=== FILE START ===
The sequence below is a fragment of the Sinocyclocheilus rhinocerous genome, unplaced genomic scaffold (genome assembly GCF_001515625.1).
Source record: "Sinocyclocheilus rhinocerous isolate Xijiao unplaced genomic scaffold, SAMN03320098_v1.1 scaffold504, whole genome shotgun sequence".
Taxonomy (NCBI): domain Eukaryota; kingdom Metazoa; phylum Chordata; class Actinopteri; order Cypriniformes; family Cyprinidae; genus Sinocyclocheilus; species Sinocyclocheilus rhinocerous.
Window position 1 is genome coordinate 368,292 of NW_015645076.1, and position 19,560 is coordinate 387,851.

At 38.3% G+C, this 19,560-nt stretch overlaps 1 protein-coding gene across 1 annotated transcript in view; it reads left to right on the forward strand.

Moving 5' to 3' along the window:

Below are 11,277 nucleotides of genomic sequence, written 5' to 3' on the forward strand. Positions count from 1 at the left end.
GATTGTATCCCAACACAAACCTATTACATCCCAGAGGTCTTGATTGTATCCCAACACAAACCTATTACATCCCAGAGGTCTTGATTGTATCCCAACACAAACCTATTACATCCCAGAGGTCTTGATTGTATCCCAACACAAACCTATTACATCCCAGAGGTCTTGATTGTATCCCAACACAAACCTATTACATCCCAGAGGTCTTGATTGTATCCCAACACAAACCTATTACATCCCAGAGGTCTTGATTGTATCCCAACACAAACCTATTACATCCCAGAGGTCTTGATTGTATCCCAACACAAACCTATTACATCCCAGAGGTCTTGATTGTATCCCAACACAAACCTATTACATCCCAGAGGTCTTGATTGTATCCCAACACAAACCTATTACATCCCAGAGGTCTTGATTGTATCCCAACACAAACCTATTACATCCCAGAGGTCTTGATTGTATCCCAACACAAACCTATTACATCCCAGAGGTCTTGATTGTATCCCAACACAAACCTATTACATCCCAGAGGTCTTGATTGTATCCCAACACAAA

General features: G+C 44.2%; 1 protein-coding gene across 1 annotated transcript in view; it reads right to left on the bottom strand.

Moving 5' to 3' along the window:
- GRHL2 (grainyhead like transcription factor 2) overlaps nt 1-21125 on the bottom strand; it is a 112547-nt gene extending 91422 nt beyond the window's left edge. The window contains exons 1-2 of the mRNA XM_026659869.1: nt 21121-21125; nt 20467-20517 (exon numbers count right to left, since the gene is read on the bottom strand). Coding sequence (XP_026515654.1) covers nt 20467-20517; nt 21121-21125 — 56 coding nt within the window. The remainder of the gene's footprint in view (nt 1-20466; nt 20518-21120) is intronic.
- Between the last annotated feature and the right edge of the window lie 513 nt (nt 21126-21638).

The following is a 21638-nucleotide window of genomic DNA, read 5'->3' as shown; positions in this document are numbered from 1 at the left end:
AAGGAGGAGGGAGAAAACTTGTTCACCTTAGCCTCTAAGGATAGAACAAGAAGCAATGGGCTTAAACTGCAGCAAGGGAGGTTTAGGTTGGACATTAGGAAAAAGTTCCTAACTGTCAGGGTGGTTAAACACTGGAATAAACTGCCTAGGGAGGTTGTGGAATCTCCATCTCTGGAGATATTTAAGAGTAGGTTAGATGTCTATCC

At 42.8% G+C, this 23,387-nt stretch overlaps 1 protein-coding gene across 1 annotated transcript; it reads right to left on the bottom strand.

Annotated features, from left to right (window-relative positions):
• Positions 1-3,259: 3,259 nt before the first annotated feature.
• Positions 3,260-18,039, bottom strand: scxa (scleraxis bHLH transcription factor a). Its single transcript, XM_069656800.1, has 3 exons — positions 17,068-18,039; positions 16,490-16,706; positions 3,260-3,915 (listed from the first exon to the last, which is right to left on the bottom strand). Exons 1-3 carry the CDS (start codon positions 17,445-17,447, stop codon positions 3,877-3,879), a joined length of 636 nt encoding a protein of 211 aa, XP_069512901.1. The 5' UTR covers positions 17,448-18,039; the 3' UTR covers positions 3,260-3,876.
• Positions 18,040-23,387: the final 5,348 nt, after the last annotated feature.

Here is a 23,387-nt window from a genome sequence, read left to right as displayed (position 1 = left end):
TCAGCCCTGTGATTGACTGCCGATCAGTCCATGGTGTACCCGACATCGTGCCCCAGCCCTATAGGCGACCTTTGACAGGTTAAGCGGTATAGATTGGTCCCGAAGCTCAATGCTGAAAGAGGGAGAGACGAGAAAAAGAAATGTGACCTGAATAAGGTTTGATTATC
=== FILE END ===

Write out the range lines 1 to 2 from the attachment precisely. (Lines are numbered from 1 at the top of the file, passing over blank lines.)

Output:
The sequence below is a fragment of the Sinocyclocheilus rhinocerous genome, unplaced genomic scaffold (genome assembly GCF_001515625.1).
Source record: "Sinocyclocheilus rhinocerous isolate Xijiao unplaced genomic scaffold, SAMN03320098_v1.1 scaffold504, whole genome shotgun sequence".